We can then ask ourselves…”what’s the worst thing that can happen?”…with an eye to reality, not fixated on the terrible, graphic, never-going-to-happen imaginary scene we so easily conjure up.

And now that I’ve come to this, I’m switching the channel right now…the rational side rising up to weigh out my risks, my uncertain future.

And all of a sudden I know that the worst that can happen…isn’t really that bad at all. No poverty. No shame. No monster.

And, as I write this, the walk through the pile of fear is almost over…and I am (almost) ick-free.

Just like that, the scary stuff isn’t quite so scary anymore.

clown guys

And it sure feels a whole lot better.

As I’m sure you can imagine.

This week…

Walk through your own pile of fear by forcing yourself to turn the channel to your rational side.

Know that the answer to “what’s the worst that can happen?” doesn’t have to come with a scary imaginative monster story.

Go rational. Save your creative juices for later.

Discover the truth, and become ick-free.

Now go do good…and do it well.

9 thoughts on “Our Little Walk Through the Fear Pile

  1. Mark says:

    I think you’ve got it right, but you don’t give yourself enough credit for one major precursor to adopting your advice: enough self awareness to realize that Fear is what might be driving a decision – that your Amygdala is in control, because it doesn’t like anyone to notice.

    1. rick jackson says:

      Four things block progress:

      Thinking too much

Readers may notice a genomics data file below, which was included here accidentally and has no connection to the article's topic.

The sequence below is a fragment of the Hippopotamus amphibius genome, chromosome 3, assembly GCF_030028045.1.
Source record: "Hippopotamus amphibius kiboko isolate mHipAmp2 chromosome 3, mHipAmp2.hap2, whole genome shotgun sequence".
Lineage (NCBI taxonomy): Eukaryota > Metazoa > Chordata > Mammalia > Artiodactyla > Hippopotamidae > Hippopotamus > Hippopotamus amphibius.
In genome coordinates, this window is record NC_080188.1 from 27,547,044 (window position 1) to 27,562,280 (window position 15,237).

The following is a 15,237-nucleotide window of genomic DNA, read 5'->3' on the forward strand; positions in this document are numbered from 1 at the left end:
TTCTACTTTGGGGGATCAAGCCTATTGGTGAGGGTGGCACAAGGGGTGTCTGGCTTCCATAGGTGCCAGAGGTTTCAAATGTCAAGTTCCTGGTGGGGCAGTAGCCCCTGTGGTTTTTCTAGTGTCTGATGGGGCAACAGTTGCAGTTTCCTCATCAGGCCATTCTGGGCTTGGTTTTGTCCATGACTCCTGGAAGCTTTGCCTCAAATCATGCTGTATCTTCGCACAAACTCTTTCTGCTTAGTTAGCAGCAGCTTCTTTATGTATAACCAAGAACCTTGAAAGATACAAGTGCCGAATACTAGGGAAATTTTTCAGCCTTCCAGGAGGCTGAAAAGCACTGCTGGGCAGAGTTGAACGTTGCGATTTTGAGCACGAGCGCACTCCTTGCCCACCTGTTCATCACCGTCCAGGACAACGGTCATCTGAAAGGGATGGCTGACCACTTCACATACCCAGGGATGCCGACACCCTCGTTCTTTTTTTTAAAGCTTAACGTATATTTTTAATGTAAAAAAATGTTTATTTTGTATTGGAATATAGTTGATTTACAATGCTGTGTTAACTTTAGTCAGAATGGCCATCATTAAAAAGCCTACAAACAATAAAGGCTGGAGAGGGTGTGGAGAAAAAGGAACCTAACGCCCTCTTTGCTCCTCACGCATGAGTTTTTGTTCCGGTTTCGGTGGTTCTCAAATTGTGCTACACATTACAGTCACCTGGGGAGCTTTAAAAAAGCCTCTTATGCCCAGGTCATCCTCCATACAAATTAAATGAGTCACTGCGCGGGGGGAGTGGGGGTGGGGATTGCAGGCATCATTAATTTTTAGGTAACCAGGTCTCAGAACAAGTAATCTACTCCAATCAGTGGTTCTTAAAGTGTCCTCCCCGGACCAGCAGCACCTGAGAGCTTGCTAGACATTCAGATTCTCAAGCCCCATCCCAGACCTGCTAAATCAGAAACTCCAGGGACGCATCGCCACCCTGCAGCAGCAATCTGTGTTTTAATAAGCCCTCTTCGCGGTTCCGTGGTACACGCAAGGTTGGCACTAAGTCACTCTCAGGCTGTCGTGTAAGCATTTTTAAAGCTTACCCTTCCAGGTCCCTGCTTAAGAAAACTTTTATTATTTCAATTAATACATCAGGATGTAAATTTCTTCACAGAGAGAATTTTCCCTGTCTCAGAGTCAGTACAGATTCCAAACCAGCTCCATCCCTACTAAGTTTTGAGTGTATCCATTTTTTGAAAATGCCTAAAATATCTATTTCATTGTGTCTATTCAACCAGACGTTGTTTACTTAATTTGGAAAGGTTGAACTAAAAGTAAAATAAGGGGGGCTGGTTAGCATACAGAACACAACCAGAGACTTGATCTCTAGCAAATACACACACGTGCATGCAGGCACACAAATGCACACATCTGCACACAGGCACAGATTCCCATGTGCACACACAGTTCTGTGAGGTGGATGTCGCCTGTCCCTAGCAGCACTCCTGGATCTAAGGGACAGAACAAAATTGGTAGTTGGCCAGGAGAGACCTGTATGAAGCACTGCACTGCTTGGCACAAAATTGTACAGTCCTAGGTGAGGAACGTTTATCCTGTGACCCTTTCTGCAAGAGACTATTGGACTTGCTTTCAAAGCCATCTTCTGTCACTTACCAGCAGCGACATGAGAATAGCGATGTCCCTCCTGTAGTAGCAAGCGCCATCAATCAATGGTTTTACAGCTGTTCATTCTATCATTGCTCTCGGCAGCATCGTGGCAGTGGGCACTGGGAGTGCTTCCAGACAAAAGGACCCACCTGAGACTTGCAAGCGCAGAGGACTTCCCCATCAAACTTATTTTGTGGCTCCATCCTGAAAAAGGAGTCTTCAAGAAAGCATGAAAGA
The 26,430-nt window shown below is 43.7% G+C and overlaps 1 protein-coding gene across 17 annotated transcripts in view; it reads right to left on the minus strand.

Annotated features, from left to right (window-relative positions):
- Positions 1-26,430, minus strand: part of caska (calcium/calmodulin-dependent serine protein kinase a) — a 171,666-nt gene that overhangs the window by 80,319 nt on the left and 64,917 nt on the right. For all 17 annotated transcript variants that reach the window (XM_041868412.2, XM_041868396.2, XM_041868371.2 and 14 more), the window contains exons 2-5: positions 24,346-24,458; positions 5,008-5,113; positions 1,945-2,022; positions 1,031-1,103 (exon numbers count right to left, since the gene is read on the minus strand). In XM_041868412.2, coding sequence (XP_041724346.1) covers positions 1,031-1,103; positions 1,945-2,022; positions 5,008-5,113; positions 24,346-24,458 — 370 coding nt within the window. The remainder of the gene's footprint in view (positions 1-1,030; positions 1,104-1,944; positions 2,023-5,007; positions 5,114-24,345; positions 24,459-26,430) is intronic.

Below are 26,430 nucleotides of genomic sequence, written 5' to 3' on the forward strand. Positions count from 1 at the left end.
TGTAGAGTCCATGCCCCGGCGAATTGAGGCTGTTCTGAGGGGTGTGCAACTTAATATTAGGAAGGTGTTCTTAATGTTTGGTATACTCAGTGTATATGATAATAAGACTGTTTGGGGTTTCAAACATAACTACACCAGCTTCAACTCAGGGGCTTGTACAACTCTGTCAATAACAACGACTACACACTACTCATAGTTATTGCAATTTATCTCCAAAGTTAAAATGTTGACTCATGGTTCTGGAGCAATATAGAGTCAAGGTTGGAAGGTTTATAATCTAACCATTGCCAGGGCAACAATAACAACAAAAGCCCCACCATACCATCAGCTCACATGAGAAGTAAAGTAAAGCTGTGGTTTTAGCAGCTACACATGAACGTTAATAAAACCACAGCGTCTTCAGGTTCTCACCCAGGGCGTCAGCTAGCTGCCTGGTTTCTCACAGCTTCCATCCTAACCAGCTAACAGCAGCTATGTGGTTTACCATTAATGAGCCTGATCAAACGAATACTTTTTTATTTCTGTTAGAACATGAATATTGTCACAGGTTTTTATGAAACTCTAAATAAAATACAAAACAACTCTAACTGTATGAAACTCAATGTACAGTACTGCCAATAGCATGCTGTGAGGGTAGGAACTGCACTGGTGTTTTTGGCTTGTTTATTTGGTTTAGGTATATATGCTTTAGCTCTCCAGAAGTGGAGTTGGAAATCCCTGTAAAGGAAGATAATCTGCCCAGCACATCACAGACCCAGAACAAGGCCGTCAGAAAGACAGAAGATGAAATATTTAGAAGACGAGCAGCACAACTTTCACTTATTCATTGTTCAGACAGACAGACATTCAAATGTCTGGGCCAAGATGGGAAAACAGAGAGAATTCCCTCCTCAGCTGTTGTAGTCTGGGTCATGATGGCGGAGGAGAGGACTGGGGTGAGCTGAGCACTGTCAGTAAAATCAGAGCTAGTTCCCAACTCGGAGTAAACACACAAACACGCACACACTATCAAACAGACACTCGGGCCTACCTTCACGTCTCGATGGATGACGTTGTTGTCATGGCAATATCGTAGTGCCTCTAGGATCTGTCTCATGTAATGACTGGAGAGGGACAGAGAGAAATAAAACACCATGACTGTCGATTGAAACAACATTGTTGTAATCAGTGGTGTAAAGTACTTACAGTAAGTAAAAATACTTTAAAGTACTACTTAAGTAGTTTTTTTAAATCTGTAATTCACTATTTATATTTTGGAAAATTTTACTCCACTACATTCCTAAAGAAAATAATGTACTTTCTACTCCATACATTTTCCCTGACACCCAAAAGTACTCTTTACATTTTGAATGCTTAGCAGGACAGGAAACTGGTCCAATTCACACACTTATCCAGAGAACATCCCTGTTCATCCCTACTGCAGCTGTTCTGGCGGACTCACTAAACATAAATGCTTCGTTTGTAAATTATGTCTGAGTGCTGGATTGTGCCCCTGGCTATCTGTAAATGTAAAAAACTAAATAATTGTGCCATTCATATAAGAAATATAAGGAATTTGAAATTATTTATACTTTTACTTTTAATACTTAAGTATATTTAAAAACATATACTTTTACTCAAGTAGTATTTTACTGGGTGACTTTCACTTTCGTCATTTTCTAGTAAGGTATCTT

Fear is at the heart of all them. When you get “stuck”, check the list. It’s one of them. Most people have a tendency to hide behind one. When at a loss – do something! Take action. It isn’t inspiration that creates action. It’s the momentum of action that creates more action. Get started and let the snowball roll!

  2. Deirdre Maloney says:

    I appreciate your point, Mark…and you’re right, I didn’t even think to give myself credit on that one. Silly Amygdala.

  3. Tracie Smith says:

    So very timely, Deirdre! Thank you so much for sharing! Many good points here…and I appreciate Mark’s input also. Be well…

  4. Deirdre Maloney says:

    So nice to see your name here, Tracie – and thanks very much for taking the time to comment! I hope all is going great for you these days…

  5. Rancy Breece says:

    Your blog is very insightful and provides an excellent perspective on dealing with fear. It also reminds me of an observation that a friend, a recovering alcoholic, made. He said that the word fear is an acronym that can be used two ways – Forget Everything And Run, or Face Everything And Recover. He vowed to do the latter.

    1. Deirdre Maloney says:

      I love that! I’ll attempt to go with the latter as well…and on most days I bet I can do it. 🙂 Thanks!

  6. Patty says:

    Thank you Deirdre for your sharing and openness. Fear has always been an issue with me which leads me to the negataive of “worry” I agree with facing the fear honestly and then making a decision not out of emotion but out of reasoning. Easier said than done but being aware is a good beginning. I like that “Face everything and recover!

    1. Deirdre Maloney says:

      Thanks Patty – reasoning over emotion sure does make a whole lot more sense when it comes to fear. If only it were easy to switch the channel! Appreciate your comment!